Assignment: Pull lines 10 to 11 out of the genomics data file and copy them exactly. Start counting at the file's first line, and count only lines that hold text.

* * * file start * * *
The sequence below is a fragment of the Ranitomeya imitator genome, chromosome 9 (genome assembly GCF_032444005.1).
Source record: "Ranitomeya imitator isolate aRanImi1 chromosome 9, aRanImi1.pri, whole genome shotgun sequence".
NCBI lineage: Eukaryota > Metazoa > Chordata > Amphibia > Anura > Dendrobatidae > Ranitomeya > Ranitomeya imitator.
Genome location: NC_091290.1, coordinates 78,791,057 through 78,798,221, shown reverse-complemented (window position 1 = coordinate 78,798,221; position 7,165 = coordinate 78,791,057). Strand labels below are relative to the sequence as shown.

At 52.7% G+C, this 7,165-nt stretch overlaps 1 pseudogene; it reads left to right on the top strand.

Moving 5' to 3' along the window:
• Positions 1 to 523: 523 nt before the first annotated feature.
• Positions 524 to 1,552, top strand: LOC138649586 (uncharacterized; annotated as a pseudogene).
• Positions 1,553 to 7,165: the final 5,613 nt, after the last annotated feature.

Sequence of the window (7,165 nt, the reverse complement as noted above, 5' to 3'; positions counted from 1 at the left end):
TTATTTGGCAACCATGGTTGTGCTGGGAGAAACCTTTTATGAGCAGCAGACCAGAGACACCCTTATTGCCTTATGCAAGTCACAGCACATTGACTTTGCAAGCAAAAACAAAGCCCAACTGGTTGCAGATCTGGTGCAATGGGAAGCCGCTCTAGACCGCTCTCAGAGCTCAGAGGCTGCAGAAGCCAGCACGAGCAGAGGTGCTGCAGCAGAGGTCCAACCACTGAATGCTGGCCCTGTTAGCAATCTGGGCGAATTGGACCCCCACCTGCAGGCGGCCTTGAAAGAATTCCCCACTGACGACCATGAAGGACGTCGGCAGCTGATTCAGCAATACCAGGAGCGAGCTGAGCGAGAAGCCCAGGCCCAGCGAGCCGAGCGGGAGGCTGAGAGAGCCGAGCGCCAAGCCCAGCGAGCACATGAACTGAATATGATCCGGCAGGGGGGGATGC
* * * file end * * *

Sequence of the window (7,165 nt, the reverse complement as noted above, 5' to 3'; positions counted from 1 at the left end):
TTATTTGGCAACCATGGTTGTGCTGGGAGAAACCTTTTATGAGCAGCAGACCAGAGACACCCTTATTGCCTTATGCAAGTCACAGCACATTGACTTTGCAAGCAAAAACAAAGCCCAACTGGTTGCAGATCTGGTGCAATGGGAAGCCGCTCTAGACCGCTCTCAGAGCTCAGAGGCTGCAGAAGCCAGCACGAGCAGAGGTGCTGCAGCAGAGGTCCAACCACTGAATGCTGGCCCTGTTAGCAATCTGGGCGAATTGGACCCCCACCTGCAGGCGGCCTTGAAAGAATTCCCCACTGACGACCATGAAGGACGTCGGCAGCTGATTCAGCAATACCAGGAGCGAGCTGAGCGAGAAGCCCAGGCCCAGCGAGCCGAGCGGGAGGCTGAGAGAGCCGAGCGCCAAGCCCAGCGAGCACATGAACTGAATATGATCCGGCAGGGGGGGATGC